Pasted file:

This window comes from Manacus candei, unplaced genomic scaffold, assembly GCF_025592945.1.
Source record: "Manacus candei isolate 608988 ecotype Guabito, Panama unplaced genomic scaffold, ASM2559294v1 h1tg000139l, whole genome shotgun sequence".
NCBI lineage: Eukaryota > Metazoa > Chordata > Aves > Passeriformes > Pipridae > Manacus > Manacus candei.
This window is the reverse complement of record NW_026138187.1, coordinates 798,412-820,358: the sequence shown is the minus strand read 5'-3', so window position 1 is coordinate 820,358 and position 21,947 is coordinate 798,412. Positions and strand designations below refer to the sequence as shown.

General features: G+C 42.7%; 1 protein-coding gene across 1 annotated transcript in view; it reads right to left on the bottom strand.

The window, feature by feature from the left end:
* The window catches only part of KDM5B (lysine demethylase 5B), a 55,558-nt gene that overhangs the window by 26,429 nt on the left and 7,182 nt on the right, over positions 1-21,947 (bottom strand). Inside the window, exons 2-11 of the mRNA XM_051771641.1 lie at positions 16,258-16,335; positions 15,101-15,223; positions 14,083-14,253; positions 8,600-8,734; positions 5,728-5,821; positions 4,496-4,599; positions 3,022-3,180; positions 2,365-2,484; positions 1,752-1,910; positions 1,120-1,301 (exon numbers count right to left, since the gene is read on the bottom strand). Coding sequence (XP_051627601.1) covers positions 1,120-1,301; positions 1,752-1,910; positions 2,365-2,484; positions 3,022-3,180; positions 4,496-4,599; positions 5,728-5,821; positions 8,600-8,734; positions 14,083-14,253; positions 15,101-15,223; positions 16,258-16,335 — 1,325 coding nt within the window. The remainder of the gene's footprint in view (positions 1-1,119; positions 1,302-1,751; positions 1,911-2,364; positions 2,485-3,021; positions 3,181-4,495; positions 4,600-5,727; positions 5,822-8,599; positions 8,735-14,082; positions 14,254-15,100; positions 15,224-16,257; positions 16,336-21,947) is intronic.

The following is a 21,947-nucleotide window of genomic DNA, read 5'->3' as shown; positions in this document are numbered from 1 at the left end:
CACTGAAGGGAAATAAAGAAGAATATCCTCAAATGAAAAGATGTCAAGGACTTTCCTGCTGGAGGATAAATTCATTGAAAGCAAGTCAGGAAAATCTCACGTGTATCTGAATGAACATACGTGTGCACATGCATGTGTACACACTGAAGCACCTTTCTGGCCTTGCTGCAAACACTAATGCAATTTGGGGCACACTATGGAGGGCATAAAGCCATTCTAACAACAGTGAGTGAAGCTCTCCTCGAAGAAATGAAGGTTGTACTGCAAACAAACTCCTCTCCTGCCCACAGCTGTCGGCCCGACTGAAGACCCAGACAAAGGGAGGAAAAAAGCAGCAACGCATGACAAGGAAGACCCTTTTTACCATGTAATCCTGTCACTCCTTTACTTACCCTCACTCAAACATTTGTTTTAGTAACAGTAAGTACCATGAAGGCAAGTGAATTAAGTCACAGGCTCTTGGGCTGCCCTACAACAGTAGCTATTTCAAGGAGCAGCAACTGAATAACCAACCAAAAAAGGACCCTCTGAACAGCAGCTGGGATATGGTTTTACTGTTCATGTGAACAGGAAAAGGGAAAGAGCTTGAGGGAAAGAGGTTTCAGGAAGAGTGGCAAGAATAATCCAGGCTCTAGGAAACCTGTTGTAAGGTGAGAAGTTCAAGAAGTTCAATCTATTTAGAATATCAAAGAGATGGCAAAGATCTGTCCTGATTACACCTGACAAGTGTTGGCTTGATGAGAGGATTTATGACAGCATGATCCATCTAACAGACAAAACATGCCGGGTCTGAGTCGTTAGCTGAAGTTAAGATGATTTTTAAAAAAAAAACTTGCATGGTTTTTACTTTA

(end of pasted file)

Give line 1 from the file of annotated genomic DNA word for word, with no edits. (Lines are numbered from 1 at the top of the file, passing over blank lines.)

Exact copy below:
This window comes from Manacus candei, unplaced genomic scaffold, assembly GCF_025592945.1.